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Government Inspector, Young Vic | reviews, news & interviews

Government Inspector, Young Vic

Government Inspector, Young Vic

Richard Jones's jewelled clockwork does Gogol's comic masterpiece justice

Kyle Soller's Khlestakov, left, not quite the cynosure of all eyes as the putative inspectorAll images by Keith Pattison

It's not often in classic comedy that you cry with laughter at the opening gags, and even rarer that the final scene of perfectly orchestrated ensemble acting actually crowns the work. More than two decades on from his groundbreaking Old Vic production of Ostrovsky's Too Clever By Half, director of genius Richard Jones is still finding the right mugs and pushing the boundaries of edgy satire. And this time he brings the wackiest Russian comedy of them all, Government Inspector by the great Gogol, shorn of its English definite article in - at last, slava! - a tumbling, pungent new translation, version, call it what you will but it's still authentically Gogolian, by David Harrower.

In this meticulously calibrated production shared between the Young Vic and Warwick Arts Centre, where it opened in May, all the right references are in place - to bureaucratic St Petersburg under an autocratic Tsar, Pushkin as literary god, the dogshit-covered streets of provincial Russia as well as the cardplaying and superstition we preview on our tortuous journey into the auditorium. It's a long way, thankfully, from the cringeworthy, patronising update of David Farr's The U.N. Inspector seen some years back at the National Theatre. Always idiosyncratic in rejecting slavish adherence to a single time and place, Jones has familiar collaborators in designer Miriam Buether and the astounding Mimi Jordan Sherin with her ever-shifting light palette to mix new-rich bling with small-town strip-cartoon costumes and imperial parody (the Mayor as hunting man on the walls is quickly replaced by smug Nicholas I all over the place, chairs and cushions included, when the civic inspector supposedly comes to call).

4Jones also has what may be the best soundtrack I've ever heard in the world of straight theatre from composer David Sawer, whose opera From Morning to Midnight he directed at English National Opera. And before Sawer's collage progresses to tinkling salon and party numbers, it sets up the Mayor's ratty nightmare with creepy music-box sounds, rumbling stomach and wailing theremin as a single projected word - "incognito" - slithers across the wallpaper to lead the sleeping town official to his first fright. Incognito, of course, is how the threatened inspector is supposed to call, and in a dazzling first gathering of officialdom the wan face of Julian Barratt (pictured above right with Jack Brough as Dobchinsky), giving a performance flawlessly oscillating between sycophant and bully, is surrounded by a gallery of grotesques whose tics and funny voices never outstay their welcome. There's even a wry homage in the look of Simon Müller's nervy School Superintendant to bespectacled Shostakovich, whose opera Lady Macbeth of Mtsensk about where provincial boredom can lead has been so memorably directed by Jones at Covent Garden.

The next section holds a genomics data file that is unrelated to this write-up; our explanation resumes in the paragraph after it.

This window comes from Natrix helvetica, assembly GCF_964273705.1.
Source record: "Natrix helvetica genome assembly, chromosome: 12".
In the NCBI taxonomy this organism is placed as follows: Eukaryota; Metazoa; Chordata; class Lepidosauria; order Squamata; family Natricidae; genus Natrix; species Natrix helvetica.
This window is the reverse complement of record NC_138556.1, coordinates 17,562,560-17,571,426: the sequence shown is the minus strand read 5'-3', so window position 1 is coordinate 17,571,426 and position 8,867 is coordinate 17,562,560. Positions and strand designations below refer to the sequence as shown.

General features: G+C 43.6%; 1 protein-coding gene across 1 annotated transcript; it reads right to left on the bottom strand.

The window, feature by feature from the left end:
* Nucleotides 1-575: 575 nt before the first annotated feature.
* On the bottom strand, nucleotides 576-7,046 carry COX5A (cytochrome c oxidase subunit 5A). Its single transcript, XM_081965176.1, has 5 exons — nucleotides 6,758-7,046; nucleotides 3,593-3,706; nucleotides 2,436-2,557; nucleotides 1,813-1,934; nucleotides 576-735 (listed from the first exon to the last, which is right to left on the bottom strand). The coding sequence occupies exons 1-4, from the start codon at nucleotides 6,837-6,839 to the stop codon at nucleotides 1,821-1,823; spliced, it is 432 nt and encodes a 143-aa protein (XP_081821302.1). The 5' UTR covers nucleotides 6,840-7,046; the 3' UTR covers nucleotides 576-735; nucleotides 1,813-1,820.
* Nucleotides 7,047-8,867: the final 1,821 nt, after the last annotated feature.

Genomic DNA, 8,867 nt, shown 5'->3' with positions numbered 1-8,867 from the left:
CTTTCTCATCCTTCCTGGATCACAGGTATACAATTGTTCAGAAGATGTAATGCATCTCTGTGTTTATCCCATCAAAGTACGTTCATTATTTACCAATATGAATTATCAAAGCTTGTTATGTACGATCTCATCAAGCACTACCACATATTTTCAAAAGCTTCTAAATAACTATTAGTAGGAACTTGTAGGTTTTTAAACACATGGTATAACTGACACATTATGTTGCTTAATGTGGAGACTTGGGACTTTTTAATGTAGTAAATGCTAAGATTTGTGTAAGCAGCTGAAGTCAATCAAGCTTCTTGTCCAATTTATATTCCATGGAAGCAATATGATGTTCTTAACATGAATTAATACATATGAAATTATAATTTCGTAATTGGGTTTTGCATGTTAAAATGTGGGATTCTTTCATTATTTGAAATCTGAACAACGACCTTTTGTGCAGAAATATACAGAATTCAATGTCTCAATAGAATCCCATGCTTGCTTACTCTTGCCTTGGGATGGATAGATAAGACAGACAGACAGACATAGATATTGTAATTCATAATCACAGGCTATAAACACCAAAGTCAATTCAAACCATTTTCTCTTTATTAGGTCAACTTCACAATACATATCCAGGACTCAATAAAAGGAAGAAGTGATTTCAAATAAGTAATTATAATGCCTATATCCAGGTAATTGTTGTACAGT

It's only as Act II shifts from the mayoral mansion to a seedy room in the local inn that the spirits drop a notch. Here, if briefly, one longs for the only asset of the National's farrago, the brilliant Michael Sheen; for Kyle Soller, a comic vision whose crinkly red hair clashes with his electric-blue trousers, can't quite hold the spell with his first speech. Perhaps the point is that Khlestakov, a young man from the city on the brink of starvation, isn't as clever, confident or stable as he thinks he is; but while we shouldn't find him cosy, Soller's sometimes low-key characterisation alienates us rather than draws us in. No matter: the virtuoso scene in which he waxes boastful in his mistaken identity may not have the kind of charisma which won Alex Jennings his laurels in Too Clever by Half, but it's gilded with every theatrical trick in the book from the surrounding ensemble.

6And this is, at every turn, a team effort that requires more clockwork timing than the audience can possibly comprehend. Doon Mackichan as the Mayoress treads an hysterically fine line between Mtsensk and Essex, with Louis Brearley as her daughter (pictured left with Mackichan) providing the perfect foil as well as a great gag in costume changes. Gogol hands it on a plate to the village officials in the scenes where they fearfully bribe the putative inspector, the just-enough mirror-acting of Amanda Lawrence's nosey postmaster the climax with the assiduous palm-greasing of landowners Dobchinsky and Bobchinsky (Fergus Craig) as the slow coda.

Here Jones reveals an accustomed but, in context, unexpected nightmare underbelly as townsfolk with grievances against the Mayor turn bestial, and he does it again as one of the plaintive Jewish shopkeepers faces the briefly triumphant official's ire; Gogol's coprophiliac and anti-Semitic tendencies aren't spared by translator or director here. There's no comfort to take away, no comic pathos unless it be Khlestakov's parting shot that he's never felt more welcome anywhere than here, under false pretences. But then Jones is hardly a feel-good kind of director, with the possible exception of his off-kilter Annie Get Your Gun in the same venue. Anyway, Moscow and Petersburg audiences should get a chance to savour this. Nobody now has a memory long enough to recall the celebrated Meyerhold production of 1926; but I bet you 300 roubles that if that great innovator of the theatre were alive today, he'd hail Jones as his true son and heir.

I bet you 300 roubles that if Meyerhold were alive today, he'd hail Jones as his true son and heir

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